Side note: this post is not about my personal situation. It was inspired by conversations I’ve had this week with other writers. I’m not shelving Lily In The Shadows (just yet).
Two weeks ago I wrote a post about querying and rejections. I offered advice on what to do to make it out of the slushpile and get an agent’s attention – and hopefully an offer of representation. Today’s post is about the other side of the coin: what to do when, despite your best efforts, that offer of representation doesn’t come and you’re faced with the decision of shelving your manuscript.
Making the decision your Beloved Manuscript isn’t The One is hard. You’ve put so much effort into it, you love it so much, how do you know it’s time to move on? Here are a few questions to ask yourself before you make your decision:
1- Is your submission the best it can be?
The first question you need to ask yourself is whether you’re getting rejections because of the quality of your submission. If, deep down, you know your query could be better, your first pages could be rewritten and your manuscript could use more polishing, ask yourself if it’s not worth a little extra work. If you think it is, just walk that extra mile and make your submission outstanding.
2- Have you exhausted all your querying opportunities?
The second question you need to address is whether you have queried all the agents interested in your genre/category. If the answer is no, then keep querying. If the answer is yes and you feel you’ve burned all those bridges, it might be time to move on.
3- Is it just down to bad timing?
Maybe there’s nothing wrong with your query or manuscript. Maybe you’re getting rejections because your timing is unfortunate. Ask yourself if you’re querying a genre that’s over-represented in the slushpile. The NewLeafLiterary Tumblr is a great source of info on that matter. Right now, Dystopian, Greek mythology, Sci-Fi, mermaids, vampires and werewolves are not what editors are looking for. Be aware of these trends when trying to decide whether or not you should give up on querying your story.
4- Am I shelving this manuscript forever?
Parting ways with a manuscript you love is hard. But knowing there’s a chance it might still hit the shelves one day can help you putting it aside for now. Maybe, once you have an agent thanks to another manuscript, you can take your beloved manuscript out of the drawer and send it out on submission.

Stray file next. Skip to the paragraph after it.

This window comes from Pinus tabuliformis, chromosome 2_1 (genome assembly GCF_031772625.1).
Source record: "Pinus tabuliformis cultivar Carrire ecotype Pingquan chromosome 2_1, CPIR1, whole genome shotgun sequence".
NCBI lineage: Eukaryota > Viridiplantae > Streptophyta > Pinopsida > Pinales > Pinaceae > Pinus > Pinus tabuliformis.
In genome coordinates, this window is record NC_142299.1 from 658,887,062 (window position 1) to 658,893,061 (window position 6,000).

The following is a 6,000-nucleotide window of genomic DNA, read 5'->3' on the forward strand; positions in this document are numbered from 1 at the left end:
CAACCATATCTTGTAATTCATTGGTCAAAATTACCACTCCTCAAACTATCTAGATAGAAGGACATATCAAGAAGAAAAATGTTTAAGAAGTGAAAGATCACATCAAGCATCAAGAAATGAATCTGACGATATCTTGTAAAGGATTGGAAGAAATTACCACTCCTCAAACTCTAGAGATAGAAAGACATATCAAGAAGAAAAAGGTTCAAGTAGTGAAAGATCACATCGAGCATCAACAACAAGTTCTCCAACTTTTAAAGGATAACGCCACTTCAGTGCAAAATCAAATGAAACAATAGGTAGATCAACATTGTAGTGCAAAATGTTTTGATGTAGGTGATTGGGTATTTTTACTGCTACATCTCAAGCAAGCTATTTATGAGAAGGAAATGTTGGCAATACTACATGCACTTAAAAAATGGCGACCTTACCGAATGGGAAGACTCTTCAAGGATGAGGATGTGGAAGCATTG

5- Can I move on from here?
Although it may seem unthinkable at the moment, moving on is possible. Write another story. Focus on another project. It may be the one that will get you an agent. And you won’t regret shelving your Beloved Manuscript then.
Have you ever shelved a manuscript you loved? What brought you to that decision? Do share your experience below or ask questions I haven’t thought of!
I have shelved proposals for books that I thought were pretty good but which didnt get traction. If I write a book I make sure I have a contract before committing the time to writing the ms.
You’d damn well better not, missy.
Haha, thanks for your support! I promise I won’t for a long while!
I did this last year with my first novel (that was written in 2010) but then a few months later i realised id made a mistake, it was haunting me. Now, a year later, ive gone back to thinking that the first decision was probably the best one lol
First novels are rarely our best work. Unless you’re ready to put a lot of work into it, it’s usually better to put it away, in my opinion. Thanks for stopping by, Vikki!
You are probably right EM, I should just stop flogging the horse 😉
This is a really helpful check list! Thanks. I like the idea that maybe you put it in a drawer for now, but later in your career it can still be taken out of the drawer and dusted off at a better time. 🙂
I like that idea too! It gives me hope for one mansucript I shelved last year 😉